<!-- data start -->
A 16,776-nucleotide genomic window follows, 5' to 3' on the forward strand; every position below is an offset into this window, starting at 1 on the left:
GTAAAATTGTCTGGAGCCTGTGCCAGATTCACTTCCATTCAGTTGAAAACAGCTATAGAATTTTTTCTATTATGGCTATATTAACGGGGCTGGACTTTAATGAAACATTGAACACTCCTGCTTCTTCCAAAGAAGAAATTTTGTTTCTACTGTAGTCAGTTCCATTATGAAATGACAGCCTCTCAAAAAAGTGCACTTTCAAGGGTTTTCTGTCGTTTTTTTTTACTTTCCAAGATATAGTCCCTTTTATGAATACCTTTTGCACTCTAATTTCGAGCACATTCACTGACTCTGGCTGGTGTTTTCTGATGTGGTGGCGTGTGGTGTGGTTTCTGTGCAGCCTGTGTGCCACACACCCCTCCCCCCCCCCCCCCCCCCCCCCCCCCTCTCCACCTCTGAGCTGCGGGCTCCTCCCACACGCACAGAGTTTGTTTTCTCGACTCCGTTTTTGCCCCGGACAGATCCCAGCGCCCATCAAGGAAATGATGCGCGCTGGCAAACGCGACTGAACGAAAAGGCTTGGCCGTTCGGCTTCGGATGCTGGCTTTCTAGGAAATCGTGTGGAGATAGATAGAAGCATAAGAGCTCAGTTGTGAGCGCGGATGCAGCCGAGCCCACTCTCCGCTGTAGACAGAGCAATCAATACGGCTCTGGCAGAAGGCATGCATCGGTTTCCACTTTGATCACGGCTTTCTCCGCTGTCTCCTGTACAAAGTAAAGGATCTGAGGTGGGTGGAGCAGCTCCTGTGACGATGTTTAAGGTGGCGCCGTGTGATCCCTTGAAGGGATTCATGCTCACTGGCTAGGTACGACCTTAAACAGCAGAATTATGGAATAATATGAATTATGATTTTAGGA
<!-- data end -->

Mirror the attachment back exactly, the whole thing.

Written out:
A 16,776-nucleotide genomic window follows, 5' to 3' on the forward strand; every position below is an offset into this window, starting at 1 on the left:
GTAAAATTGTCTGGAGCCTGTGCCAGATTCACTTCCATTCAGTTGAAAACAGCTATAGAATTTTTTCTATTATGGCTATATTAACGGGGCTGGACTTTAATGAAACATTGAACACTCCTGCTTCTTCCAAAGAAGAAATTTTGTTTCTACTGTAGTCAGTTCCATTATGAAATGACAGCCTCTCAAAAAAGTGCACTTTCAAGGGTTTTCTGTCGTTTTTTTTTACTTTCCAAGATATAGTCCCTTTTATGAATACCTTTTGCACTCTAATTTCGAGCACATTCACTGACTCTGGCTGGTGTTTTCTGATGTGGTGGCGTGTGGTGTGGTTTCTGTGCAGCCTGTGTGCCACACACCCCTCCCCCCCCCCCCCCCCCCCCCCCCCCTCTCCACCTCTGAGCTGCGGGCTCCTCCCACACGCACAGAGTTTGTTTTCTCGACTCCGTTTTTGCCCCGGACAGATCCCAGCGCCCATCAAGGAAATGATGCGCGCTGGCAAACGCGACTGAACGAAAAGGCTTGGCCGTTCGGCTTCGGATGCTGGCTTTCTAGGAAATCGTGTGGAGATAGATAGAAGCATAAGAGCTCAGTTGTGAGCGCGGATGCAGCCGAGCCCACTCTCCGCTGTAGACAGAGCAATCAATACGGCTCTGGCAGAAGGCATGCATCGGTTTCCACTTTGATCACGGCTTTCTCCGCTGTCTCCTGTACAAAGTAAAGGATCTGAGGTGGGTGGAGCAGCTCCTGTGACGATGTTTAAGGTGGCGCCGTGTGATCCCTTGAAGGGATTCATGCTCACTGGCTAGGTACGACCTTAAACAGCAGAATTATGGAATAATATGAATTATGATTTTAGGA